Deal that sends Canadian bank records to IRS is 'illegal,' lawyer tells U.S. committee

Deal that sends Canadian bank records to IRS is 'illegal,' lawyer tells U.S. committee

An agreement that has resulted in hundreds of thousands of Canadian banking records being sent to the U.S. Internal Revenue Service could violate the U.S. constitution, a congressional subcommittee heard Wednesday.

Testifying before a subcommittee of the House Committee on Oversight and Government Reform, Senator Rand Paul said the intergovernmental agreements (IGAs) negotiated by the U.S. with various countries after it adopted the Foreign Account Tax Compliance Act (FATCA) did not get the proper authorization.

The controversial legislation, adopted by the U.S. in 2010, requires financial institutions outside the U.S. to report to the Internal Revenue Service on bank and financial accounts held by those subject to U.S. tax law.

While it was designed to ferret out offshore tax cheats, thousands of Canadian residents who have dual citizenship or various connections to the U.S. have also been subject to FATCA.

"These bilateral agreements, these IGA's, have not received any Senate certification, no vote, no vote in the House — no congressional authority at all," said Paul, a Republican from Kentucky who has tabled legislation to repeal FATCA.

"They are just done by the administration with no authority. Their constitutionality is currently being challenged in court."

Lawyer James Bopp, who represents Republicans Overseas and is challenging FATCA in a U.S. court, said FATCA is "draconian" and the IGA agreements with other countries are "illegal."

"The Obama administration has negotiated illegal intergovernmental agreements which provide in most cases that the banks, instead of reporting to the IRS, report to the foreign government," he said.

That information is then reported by the foreign government to the IRS, he said.

"These agreements have not been approved and are unconstitutional."

Chloe Luciani-Girouard, spokesperson for Revenue Minister Diane Lebouthillier, said the Canada Revenue Agency intends to respect the intergovernmental agreement and continue to ship bank record information from Canadian banks to the IRS.

"The CRA is required to administer all of Canada's tax agreements, including the Canada-U.S. Intergovernmental Agreement (IGA), in good faith. In so doing, the CRA is supporting our government's tax co-operation efforts, and ensuring that Canada continues to be viewed as a reliable treaty partner."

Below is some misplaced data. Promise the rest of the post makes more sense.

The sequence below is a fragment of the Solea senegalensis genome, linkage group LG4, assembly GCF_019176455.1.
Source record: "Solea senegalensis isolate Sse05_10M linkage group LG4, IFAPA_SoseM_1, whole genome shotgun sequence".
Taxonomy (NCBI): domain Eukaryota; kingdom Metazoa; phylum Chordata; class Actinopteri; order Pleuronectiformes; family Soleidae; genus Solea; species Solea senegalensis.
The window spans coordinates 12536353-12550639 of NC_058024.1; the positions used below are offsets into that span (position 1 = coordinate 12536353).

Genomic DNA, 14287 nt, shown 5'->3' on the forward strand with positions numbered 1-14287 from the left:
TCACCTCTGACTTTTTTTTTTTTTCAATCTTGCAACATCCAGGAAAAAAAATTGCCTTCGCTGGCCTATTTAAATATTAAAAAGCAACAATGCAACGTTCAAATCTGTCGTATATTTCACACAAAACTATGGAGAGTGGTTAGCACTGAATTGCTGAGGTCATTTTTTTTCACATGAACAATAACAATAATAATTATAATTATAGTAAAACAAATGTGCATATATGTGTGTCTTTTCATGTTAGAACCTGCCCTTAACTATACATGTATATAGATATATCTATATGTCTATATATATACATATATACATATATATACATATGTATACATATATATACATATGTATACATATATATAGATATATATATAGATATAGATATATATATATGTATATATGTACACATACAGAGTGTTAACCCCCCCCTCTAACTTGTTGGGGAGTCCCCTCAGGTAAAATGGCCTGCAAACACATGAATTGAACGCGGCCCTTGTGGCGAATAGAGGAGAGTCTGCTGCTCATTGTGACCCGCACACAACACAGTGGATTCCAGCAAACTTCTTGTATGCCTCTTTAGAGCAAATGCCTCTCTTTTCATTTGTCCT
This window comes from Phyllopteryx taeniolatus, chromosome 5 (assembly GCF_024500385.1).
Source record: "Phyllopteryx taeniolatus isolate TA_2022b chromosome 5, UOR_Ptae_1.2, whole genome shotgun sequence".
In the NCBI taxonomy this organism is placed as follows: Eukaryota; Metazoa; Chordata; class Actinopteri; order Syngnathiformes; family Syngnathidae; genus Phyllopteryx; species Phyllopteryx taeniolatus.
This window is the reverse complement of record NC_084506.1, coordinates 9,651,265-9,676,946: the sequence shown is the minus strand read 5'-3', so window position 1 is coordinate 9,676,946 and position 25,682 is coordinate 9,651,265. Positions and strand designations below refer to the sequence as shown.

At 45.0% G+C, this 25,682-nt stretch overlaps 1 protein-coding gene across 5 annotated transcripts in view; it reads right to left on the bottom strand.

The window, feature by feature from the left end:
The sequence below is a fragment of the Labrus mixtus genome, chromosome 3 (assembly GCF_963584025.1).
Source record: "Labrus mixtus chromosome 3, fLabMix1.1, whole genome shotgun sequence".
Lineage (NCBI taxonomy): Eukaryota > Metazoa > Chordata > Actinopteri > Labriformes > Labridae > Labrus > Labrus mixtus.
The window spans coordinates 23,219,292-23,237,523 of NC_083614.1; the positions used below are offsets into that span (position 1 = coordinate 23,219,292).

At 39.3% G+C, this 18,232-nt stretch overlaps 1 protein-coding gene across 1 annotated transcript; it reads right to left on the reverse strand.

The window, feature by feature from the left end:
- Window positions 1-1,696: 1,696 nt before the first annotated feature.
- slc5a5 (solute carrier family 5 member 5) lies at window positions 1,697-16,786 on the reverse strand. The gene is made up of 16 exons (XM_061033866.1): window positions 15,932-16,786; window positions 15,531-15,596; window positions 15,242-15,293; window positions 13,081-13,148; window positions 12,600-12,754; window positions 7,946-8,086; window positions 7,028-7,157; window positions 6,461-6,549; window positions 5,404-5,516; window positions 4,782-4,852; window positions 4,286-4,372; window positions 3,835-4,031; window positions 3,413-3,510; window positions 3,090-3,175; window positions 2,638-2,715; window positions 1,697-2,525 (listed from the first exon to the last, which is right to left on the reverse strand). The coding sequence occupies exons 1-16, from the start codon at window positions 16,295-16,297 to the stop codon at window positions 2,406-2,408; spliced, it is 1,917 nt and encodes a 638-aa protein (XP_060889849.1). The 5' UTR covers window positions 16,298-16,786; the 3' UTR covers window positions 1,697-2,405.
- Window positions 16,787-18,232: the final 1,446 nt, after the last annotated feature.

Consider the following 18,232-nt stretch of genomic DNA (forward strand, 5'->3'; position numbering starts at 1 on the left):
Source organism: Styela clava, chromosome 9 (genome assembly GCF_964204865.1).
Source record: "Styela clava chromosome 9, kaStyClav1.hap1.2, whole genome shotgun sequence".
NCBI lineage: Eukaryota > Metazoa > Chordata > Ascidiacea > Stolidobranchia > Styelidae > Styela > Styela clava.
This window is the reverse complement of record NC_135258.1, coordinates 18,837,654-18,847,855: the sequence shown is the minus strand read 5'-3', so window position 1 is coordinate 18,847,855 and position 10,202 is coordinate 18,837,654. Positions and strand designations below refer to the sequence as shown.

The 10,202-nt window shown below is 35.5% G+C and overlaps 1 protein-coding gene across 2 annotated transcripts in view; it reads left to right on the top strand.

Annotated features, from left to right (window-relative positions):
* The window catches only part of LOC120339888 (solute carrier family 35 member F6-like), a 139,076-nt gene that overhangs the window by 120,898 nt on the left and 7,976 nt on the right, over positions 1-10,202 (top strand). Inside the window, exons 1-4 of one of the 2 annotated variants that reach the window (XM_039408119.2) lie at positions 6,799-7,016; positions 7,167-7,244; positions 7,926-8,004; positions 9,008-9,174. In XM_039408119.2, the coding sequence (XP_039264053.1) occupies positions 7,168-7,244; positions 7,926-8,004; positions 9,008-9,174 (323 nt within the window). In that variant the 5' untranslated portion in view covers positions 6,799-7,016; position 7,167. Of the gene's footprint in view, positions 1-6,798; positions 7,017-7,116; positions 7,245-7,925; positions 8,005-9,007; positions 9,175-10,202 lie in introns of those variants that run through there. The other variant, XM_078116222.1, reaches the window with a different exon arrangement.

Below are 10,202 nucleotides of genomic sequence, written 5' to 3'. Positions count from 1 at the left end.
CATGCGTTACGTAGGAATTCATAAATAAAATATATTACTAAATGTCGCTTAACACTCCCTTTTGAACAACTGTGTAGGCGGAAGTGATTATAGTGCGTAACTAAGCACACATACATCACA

Over the past two years, information on half a million Canadian banking records has been shared with the IRS, either directly or through the intergovernmental agreement negotiated between Canada and the United States.

The Republican Party campaigned last year in favor of scrapping FATCA while the Democrats have generally defended it.

Wednesday, those divisions were in clear view with Republican members of the subcommittee and several of the witnesses calling for FATCA to be repealed. Democrats like Representative Carolyn Maloney from New York stressed the need to fight offshore tax evasion and terrorist financing and proposed an alternative which would exempt Americans with bank accounts outside the U.S. from FATCA reporting if they lived in the country where the bank account was located.

Republican Representative Mark Meadows, chairman of the subcommittee, said FATCA is putting an unreasonable burden on some of the U.S.'s biggest allies and it is costly for banks to comply.

Witnesses, one of them in tears, talked about the difficulty they have had since FATCA was adopted with everything from banking to their careers. Many banks in countries like Switzerland are refusing to let Americans open bank accounts because they don't want the hassle of having to report to the IRS.

In some cases the witnesses said FATCA has led to so many problems that they have renounced their U.S. citizenship.

Paul said FATCA treats an estimated 9 million Americans living outside the U.S. as guilty until proven innocent.

"It presumes that every American with money overseas is a criminal with no proof or even suspicion of criminal activity."

Elise Bean, who helped draft FATCA and who worked for years on the question of Americans using offshore tax havens to evade taxes, admitted FATCA is flawed and was not intended to target ordinary Americans living abroad.

However, she said it is a valuable tool in fighting offshore tax evasion and repealing it would be "a tragic mistake."

Elizabeth Thompson can be reached at elizabeth.thompson@cbc.ca